Kuchma’s written statement, released tonight, did not explicitly state that the military was at fault. ”Obviously, final results of the commission’s inquiry will be known after experts complete their in-depth investigation and make appropriate assessments public,” he said. ”But even today it can be said that a big tragedy took place.”

But of paramount interest is this:

Both Ukrainian and Russian officials insisted for days after the crash that a Ukrainian missile could not possibly have been involved. Ukrainian military experts said a re-examination of data from the launchings for that day showed that all missiles had been accounted for and that none had flown more than 25 miles off the Crimean coast before plummeting into the sea.

Kuchma called an accidental aircraft strike impossible. Mr. Tkachyov said all Ukrainian data showed that a missile could not have struck the plane. Relying on these assurances, Russia’s defense minister, Sergei Ivanov, dismissed speculation about a missile strike as a ”so-called” theory.

Cohen was right to bring up the 2001 incident but obviously not in the way he intended. I think the facts will bear out that not much has changed when it comes to the Kremlin and its stooge’s tendency to dig in their heels when involved with such gross displays of incompetence.

It was the same sort of negligence that led to Chernobyl, after all. I don’t think that the downing of MH-17 was intentional. Who in their right mind would? But the bullshit that has come from the Kremlin’s paid and unpaid apologists is truly shocking, from Robert Parry and his beer bottle reportage to Stephen F. Cohen mischievously referring to the 2001 shoot-down as evidence of Kyiv’s duplicity.

People like Cohen, Parry and Hersh were once paragons of journalistic and scholarly integrity but when you decide to become a propagandist all bets are off.




  1. The Ukrainian government eventually paid compensation to surviving family members although never admitted legal liability. Not all relatives accepted and some filed suit. Links can be found at my article here:

    I took the event as showing that if the rebels shot down the airliner they could have been aiming at another plane and missed. Of course what is more likely is that they thought the airliner was a military plane as did the US when they shot down an Iranian airliner.
    Cheers, ken

    Comment by ken — July 24, 2014 @ 3:34 am

  2. By the way an independent American study concluded that a Ukrainian rocket was involved. An investigation by Russian aviation authorities came to the same conclusion later. The event happened less than a month after 9/11 so the Russians thought at first it was a terrorist attack probably by Chechens. That was not an unreasonable hypothesis.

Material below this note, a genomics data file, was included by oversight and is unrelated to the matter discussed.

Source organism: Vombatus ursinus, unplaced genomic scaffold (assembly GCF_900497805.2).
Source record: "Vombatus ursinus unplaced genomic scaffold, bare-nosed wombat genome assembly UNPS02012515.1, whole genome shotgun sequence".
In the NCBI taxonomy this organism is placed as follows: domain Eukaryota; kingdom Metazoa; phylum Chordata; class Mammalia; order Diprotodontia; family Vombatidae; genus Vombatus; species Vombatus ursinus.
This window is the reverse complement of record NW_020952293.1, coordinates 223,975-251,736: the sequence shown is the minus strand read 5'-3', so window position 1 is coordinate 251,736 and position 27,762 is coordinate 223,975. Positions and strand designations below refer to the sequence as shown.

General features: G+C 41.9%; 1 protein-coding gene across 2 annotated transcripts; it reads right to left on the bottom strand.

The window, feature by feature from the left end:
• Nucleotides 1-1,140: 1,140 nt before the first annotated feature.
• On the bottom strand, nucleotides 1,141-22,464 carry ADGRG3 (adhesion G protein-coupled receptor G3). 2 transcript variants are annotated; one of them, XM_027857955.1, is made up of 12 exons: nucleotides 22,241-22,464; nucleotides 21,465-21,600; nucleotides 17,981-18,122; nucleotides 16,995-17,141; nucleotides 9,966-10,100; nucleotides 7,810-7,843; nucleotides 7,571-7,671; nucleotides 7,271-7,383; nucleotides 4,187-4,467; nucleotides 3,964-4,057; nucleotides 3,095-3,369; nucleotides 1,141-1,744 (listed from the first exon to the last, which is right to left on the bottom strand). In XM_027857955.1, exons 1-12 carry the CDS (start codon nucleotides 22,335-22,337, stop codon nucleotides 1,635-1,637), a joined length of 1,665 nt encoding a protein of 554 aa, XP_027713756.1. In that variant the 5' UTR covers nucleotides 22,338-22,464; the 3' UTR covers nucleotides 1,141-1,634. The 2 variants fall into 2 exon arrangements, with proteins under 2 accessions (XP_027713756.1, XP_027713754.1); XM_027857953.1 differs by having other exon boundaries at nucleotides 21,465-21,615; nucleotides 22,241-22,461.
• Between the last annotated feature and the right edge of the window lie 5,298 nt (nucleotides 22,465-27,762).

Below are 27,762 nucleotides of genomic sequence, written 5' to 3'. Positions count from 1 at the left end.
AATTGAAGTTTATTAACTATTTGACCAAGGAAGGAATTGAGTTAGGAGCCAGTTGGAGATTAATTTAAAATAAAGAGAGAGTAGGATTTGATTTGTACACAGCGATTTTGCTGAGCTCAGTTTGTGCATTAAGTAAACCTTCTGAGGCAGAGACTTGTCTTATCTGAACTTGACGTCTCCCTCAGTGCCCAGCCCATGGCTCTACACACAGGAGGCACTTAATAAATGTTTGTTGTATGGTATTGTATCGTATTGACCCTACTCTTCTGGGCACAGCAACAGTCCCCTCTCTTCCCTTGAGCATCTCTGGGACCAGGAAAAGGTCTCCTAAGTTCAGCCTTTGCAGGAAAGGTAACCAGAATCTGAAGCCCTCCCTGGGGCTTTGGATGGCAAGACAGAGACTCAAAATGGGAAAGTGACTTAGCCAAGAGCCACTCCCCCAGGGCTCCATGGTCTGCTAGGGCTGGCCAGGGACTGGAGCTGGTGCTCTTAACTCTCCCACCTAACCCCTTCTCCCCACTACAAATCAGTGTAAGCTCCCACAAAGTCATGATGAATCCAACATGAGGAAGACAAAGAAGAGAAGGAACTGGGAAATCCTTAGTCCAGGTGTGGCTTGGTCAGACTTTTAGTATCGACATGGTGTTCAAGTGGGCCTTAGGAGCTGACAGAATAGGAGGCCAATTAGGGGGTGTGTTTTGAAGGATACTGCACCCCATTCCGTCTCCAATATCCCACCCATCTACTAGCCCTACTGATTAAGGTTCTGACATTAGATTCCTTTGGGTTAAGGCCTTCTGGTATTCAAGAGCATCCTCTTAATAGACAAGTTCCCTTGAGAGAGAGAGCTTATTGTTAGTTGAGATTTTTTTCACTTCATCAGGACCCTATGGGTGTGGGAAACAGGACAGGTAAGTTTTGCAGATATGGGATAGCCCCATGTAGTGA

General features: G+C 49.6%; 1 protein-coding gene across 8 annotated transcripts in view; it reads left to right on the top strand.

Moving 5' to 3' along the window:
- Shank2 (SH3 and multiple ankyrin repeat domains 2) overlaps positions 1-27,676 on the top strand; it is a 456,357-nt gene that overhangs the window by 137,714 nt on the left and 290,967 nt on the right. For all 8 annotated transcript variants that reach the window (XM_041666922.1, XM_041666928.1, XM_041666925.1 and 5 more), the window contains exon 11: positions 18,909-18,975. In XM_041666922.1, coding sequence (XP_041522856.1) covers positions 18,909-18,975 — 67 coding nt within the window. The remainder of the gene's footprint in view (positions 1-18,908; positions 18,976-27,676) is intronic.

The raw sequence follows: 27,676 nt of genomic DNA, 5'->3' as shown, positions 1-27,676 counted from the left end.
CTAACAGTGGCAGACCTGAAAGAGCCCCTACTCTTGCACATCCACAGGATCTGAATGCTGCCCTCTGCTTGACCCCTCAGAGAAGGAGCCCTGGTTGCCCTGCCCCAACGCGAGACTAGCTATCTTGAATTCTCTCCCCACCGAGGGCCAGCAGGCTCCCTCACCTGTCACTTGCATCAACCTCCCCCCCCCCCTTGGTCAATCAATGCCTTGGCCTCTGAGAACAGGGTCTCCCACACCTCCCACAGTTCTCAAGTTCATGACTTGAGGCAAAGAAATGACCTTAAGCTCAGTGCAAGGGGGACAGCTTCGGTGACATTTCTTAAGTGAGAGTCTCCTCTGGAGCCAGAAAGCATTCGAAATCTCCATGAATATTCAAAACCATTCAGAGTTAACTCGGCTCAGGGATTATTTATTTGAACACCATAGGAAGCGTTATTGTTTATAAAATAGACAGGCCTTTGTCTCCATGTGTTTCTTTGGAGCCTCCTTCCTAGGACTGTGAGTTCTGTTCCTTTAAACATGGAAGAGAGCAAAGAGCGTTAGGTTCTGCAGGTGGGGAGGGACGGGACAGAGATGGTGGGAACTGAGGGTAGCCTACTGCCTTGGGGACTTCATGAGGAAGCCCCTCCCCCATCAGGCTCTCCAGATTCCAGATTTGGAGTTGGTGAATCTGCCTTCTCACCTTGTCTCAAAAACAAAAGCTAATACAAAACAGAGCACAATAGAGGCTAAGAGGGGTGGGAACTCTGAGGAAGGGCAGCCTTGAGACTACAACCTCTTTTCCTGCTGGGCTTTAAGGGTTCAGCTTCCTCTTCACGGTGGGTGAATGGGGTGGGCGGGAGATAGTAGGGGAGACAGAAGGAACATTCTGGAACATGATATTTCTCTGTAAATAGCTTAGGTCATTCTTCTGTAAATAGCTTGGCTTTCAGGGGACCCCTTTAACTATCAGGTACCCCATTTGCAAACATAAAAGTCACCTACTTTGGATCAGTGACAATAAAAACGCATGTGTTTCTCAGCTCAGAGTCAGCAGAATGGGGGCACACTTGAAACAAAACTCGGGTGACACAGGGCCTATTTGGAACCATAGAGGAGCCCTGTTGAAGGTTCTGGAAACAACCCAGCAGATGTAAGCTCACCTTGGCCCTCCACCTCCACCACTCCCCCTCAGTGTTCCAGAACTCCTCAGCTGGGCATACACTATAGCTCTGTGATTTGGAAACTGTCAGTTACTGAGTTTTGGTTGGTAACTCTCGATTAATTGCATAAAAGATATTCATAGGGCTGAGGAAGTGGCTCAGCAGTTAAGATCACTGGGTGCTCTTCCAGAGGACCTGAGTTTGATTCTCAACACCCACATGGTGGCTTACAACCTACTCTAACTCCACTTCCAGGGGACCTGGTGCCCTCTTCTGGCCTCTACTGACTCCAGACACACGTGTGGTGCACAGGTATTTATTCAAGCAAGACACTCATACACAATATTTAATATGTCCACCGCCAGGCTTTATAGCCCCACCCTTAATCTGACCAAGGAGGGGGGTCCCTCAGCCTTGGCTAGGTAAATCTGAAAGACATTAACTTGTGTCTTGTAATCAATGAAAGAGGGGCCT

Comment by ken — July 24, 2014 @ 3:40 am

  3. So which are the paragons of journalistic and scholarly integrity I should be listening on this issue?

    Comment by Martin — July 25, 2014 @ 10:23 pm

  4. cui bono? who could possibly have had the motive to shoot down that plane? lets see…

    version one: the rebels have just shot down two ukrainian planes. they are at war with the central government, which happens to use fighter planes. they bragged about shooting down a fighter jet on social media before it became clear that they had shot down a civilian aircraft. they dragged their feet on letting international observers in, til Putin told them to do otherwise.

    version two: the ukrainian goverment did it to make Russia look bad. we know because some drunks TOLD us. also, the rebels CLAIM to have lacked the required equipment. Finally, US intelligence will not offer conclusive proof that the rebels did it. Therefore, the CIA is hiding something. Therefore they are covering up a Ukranian/American false flag operation.

    I currently live in Moscow. Here “Version Two” is considered blindingly obvious, “Version One” invariably gives people a case of the googly eyes (i.e. profound confusion, followed by rage). Propaganda about Ukrainian “fascism”, replete with made-up atrocities, fills the mass media. Here, the notion Crimeria rightfully belongs to Russia is beyond debate.

    I never liked the motives behind Euromian, still less its outcome. But this shit coming from Russia is shit of a completely different caliber. But this is the way imperialism always reacts to a foreign “nuisance.” But these adventures are not always successful. Now it seems that sections of the Russian elite are beginning to regret having started this whole business, like a smaller dog who wishes he had just stuck to barking instead of biting.

    Comment by max — July 28, 2014 @ 9:34 pm